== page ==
Huang-Lao dao (Way of the Yellow Emperor and Laozi) is the name under which one part of the Taoist tradition was known in the early Han period (2nd century BCE). The precise contours of this "Way" are unclear, but it may be equivalent to the early meaning of the term Daojia ("lineage(s) of the Dao") as defined by Sima Tan (fl. ca. 135 BCE) in the Shiji (Records of the Historian).
The Huang-Lao adepts saw Laozi as the master who set forth the principles of government in the Daode jing, and Huangdi (the Yellow Emperor) as the ruler who applied them for the first time in human history. Huangdi continued to play the role of the perfect "Taoist" ruler in later times: having received teachings in various disciplines — medicine, alchemy, sexual practices, dietetics, etc. — from different gods, goddesses, and immortals, he would become the patron of some of them. In later times, Laozi and Huangdi were even associated with one another as a single deity under the name Huanglao jun, lit., Yellow Old Lord.
Huangdi (Yellow Emperor).
In addition to the central notion of government by "non-doing" (wuwei), the Huang-Lao dao appears to have promoted not only other teachings of the Daode jing, such as the requirement of self-cultivation by the ruler, but also — displaying the first hints of the integration of Daode jing teachings and cosmological thought — the regulation of political and social life according to cosmic cycles, such as those of the seasons. The Huang-Lao ideology enjoyed some success at court during the early decades of the Han dynasty, but quietly disappeared after Confucianism was adopted as official state doctrine by Emperor Wu of the Han (r. 140-87 BCE). Nevertheless, its political views continued to form one of the bases of the Taoist teachings.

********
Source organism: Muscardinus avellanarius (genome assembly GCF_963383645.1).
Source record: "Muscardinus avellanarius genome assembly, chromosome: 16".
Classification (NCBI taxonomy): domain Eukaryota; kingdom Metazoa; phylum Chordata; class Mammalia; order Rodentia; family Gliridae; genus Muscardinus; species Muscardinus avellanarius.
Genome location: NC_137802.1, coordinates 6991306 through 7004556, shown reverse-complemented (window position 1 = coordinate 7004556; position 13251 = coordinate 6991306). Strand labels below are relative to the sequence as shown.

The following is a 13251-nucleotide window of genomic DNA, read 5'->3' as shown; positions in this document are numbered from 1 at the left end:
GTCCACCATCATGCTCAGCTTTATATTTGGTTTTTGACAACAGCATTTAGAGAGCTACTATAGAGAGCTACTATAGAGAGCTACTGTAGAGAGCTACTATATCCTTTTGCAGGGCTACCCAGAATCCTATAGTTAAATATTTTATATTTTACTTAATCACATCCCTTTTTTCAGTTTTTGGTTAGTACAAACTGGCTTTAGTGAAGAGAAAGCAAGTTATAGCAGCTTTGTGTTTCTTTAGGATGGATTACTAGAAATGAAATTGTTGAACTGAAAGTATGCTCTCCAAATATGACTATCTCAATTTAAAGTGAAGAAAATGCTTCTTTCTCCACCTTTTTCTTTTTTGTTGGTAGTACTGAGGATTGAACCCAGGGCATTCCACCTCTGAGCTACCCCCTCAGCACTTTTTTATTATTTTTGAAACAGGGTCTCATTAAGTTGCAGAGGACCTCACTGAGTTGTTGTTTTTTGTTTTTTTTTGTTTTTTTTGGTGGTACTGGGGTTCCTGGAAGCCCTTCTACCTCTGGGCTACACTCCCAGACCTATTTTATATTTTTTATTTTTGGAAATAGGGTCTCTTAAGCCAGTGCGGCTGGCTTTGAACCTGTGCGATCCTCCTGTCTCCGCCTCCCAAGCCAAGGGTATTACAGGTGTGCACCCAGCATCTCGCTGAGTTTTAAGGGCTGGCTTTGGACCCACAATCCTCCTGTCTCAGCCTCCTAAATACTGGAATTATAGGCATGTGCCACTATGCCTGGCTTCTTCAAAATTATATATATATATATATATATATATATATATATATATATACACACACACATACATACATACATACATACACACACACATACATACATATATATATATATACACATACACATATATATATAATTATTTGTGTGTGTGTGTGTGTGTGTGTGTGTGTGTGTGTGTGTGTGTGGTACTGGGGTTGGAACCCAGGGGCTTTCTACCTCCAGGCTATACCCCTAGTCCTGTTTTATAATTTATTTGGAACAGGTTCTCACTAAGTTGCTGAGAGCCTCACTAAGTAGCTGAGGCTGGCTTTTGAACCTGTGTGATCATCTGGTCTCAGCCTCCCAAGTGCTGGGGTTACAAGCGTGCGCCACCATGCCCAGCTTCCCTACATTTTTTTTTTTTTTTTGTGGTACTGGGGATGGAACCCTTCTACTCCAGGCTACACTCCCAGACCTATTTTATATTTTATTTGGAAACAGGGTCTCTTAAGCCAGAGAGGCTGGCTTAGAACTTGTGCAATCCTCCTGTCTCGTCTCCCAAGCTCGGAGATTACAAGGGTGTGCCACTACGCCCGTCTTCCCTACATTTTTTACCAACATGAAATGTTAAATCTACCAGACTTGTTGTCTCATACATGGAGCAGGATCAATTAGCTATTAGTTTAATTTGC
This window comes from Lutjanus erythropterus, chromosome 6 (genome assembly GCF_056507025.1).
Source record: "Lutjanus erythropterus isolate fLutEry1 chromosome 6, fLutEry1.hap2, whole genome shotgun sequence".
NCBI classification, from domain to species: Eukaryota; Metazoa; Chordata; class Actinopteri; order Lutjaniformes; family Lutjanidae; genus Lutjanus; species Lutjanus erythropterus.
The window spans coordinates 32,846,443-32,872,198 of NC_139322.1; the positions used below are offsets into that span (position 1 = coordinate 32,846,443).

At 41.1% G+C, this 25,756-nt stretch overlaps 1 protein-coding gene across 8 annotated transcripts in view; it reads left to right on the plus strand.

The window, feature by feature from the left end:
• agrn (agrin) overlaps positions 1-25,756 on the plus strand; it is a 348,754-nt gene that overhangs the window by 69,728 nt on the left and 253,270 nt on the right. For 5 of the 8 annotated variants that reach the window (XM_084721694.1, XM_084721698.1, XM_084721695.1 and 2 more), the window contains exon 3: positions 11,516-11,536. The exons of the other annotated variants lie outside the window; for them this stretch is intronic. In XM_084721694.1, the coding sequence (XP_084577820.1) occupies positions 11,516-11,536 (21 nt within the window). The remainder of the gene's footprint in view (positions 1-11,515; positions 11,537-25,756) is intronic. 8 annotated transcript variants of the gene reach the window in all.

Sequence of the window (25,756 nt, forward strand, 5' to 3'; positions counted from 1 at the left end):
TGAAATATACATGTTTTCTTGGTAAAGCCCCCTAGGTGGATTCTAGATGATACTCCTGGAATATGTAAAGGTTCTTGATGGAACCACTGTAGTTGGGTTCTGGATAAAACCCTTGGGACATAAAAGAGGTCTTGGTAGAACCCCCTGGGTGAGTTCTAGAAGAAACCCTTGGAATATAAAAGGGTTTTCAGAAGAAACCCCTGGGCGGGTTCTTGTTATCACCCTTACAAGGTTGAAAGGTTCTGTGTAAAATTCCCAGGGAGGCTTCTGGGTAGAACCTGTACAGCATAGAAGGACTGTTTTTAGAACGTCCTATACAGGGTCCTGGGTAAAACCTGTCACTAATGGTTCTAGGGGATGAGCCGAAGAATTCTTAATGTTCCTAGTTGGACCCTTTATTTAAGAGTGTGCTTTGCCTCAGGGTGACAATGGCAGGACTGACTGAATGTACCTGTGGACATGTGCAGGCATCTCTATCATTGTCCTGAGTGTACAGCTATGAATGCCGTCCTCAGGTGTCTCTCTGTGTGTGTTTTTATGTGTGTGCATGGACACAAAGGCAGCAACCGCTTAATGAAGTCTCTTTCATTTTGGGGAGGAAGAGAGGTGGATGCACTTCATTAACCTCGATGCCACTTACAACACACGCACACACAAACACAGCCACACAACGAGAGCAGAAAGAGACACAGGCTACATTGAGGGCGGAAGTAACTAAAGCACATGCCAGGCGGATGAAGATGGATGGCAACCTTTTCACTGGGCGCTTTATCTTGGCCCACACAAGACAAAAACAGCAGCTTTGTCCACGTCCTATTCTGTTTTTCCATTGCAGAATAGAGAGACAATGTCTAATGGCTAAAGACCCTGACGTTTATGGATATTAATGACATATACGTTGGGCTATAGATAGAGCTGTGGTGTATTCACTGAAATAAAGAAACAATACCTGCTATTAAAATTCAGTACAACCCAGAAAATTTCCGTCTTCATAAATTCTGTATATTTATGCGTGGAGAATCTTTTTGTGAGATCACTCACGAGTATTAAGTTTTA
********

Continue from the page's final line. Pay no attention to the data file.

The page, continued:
In the past few decades, scholars have described some excavated manuscripts as Huang-Lao sources, but no firm conclusion has been reached on this point. The same is true of the Huainan zi (The Master of Huainan), a major work completed in 139 BCE under the patronage of Liu An (180-122 BCE), the ruler of the southern kingdom of Huainan (in present-day Anhui). The Huainan zi contains sections devoted to thought, government, self-cultivation, ethics, mythology, hagiography, astronomy, topography, music, military affairs, and other traditional sciences. Its intents of synthesis are also shown by more than 800 quotations drawn from other texts, including about one hundred from the Daode jing and over 250 from the Zhuangzi.
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Yet, although the Huainan zi is included in the Taoist Canon and later Taoist hagiography has welcomed Liu An as an "immortal," the text as a whole can hardly be described as Taoist. In a historical perspective, the Huainan zi is, rather, the main source that documents the integration of early Taoist thought with cosmology and with several cosmological sciences. More broadly, it is one of a series of important texts, written between the 3rd and the 1st century BCE, that provide extensive overviews of cosmology, government, and self-cultivation in view of the creation of a comprehensive ideology that would serve as the foundation for a newly created Chinese empire. These works also include the Lüshi chunqiu (Springs and Autumns of Sire Lü), the Chunqiu fanlu (Luxuriant Dew on the Spring and Autumn Annals), and — with focus on medicine, but sharing the same foundations — the Huangdi neijing (Inner Book of the Yellow Emperor).
© Fabrizio Pregadio and Golden Elixir Press — Excerpted from Fabrizio Pregadio, "Religious Daoism" (Stanford Encyclopedia of Philosophy) — Reproduced with permission